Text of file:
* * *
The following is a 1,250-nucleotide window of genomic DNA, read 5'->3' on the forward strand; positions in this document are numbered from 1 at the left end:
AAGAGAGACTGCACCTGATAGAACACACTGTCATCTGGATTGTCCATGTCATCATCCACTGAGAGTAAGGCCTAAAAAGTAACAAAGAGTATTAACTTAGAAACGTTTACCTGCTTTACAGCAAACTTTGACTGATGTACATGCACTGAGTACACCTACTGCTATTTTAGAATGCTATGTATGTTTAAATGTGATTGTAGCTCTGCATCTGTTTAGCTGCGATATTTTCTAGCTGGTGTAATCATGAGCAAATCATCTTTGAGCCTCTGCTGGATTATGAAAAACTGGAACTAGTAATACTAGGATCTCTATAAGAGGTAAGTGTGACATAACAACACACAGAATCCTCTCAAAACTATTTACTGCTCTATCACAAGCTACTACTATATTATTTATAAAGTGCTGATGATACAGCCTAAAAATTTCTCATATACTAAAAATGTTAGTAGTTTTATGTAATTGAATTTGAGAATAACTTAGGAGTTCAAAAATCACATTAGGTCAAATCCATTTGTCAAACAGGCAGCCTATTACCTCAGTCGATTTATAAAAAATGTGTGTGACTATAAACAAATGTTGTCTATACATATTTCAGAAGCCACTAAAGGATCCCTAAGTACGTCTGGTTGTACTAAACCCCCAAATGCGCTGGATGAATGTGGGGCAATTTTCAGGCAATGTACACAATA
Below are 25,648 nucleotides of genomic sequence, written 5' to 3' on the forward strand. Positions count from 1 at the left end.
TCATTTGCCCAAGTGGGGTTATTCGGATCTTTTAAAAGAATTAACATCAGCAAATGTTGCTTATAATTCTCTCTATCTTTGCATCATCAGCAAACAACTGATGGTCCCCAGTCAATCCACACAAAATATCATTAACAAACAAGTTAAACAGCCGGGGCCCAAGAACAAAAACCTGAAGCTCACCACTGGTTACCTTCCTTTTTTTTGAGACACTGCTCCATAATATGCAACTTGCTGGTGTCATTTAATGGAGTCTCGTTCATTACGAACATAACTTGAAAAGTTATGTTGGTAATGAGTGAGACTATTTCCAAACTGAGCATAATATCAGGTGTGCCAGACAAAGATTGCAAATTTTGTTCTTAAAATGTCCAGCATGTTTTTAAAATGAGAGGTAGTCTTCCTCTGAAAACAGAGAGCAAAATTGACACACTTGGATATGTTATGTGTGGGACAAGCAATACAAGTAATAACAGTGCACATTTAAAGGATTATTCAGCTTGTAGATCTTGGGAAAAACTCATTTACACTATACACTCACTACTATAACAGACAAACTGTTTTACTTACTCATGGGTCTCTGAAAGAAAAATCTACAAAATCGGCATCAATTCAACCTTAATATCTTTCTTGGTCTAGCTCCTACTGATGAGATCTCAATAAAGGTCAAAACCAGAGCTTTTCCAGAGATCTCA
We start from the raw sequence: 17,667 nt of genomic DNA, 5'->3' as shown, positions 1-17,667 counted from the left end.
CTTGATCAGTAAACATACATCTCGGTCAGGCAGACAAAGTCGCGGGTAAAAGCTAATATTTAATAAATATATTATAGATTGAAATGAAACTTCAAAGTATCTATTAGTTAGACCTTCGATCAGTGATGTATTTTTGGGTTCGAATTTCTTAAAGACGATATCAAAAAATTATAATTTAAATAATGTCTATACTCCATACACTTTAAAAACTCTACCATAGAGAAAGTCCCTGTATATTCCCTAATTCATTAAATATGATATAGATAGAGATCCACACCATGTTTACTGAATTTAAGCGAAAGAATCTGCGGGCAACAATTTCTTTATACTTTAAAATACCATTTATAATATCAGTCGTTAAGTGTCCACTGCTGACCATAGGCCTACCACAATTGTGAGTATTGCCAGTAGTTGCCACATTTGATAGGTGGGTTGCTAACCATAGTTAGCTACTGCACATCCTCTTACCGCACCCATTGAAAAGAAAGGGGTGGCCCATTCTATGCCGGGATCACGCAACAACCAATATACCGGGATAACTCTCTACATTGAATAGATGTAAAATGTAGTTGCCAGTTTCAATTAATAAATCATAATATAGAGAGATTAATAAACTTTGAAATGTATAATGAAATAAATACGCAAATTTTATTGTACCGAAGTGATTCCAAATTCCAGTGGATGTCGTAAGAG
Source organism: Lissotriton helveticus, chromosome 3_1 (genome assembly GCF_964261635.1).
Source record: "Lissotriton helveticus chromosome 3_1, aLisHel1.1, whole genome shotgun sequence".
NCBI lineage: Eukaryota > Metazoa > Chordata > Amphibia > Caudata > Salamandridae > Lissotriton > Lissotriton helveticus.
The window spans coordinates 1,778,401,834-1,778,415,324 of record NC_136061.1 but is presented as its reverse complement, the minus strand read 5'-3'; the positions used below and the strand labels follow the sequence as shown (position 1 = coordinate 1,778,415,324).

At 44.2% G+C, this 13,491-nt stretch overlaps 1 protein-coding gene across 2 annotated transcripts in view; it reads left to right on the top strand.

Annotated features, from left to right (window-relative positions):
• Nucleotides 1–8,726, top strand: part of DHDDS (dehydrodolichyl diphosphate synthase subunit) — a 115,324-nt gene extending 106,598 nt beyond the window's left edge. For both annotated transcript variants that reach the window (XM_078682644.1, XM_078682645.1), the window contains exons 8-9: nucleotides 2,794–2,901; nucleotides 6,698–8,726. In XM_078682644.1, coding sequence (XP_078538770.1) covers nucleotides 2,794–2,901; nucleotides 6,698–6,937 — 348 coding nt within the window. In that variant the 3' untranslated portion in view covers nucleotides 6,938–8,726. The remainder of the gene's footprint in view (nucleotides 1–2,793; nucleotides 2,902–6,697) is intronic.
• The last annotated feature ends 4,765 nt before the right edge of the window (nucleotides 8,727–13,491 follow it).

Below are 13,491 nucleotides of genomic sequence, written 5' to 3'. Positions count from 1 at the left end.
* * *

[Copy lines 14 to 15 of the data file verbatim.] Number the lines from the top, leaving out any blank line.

• The last annotated feature ends 4,765 nt before the right edge of the window (nucleotides 8,727–13,491 follow it).

Below are 13,491 nucleotides of genomic sequence, written 5' to 3'. Positions count from 1 at the left end.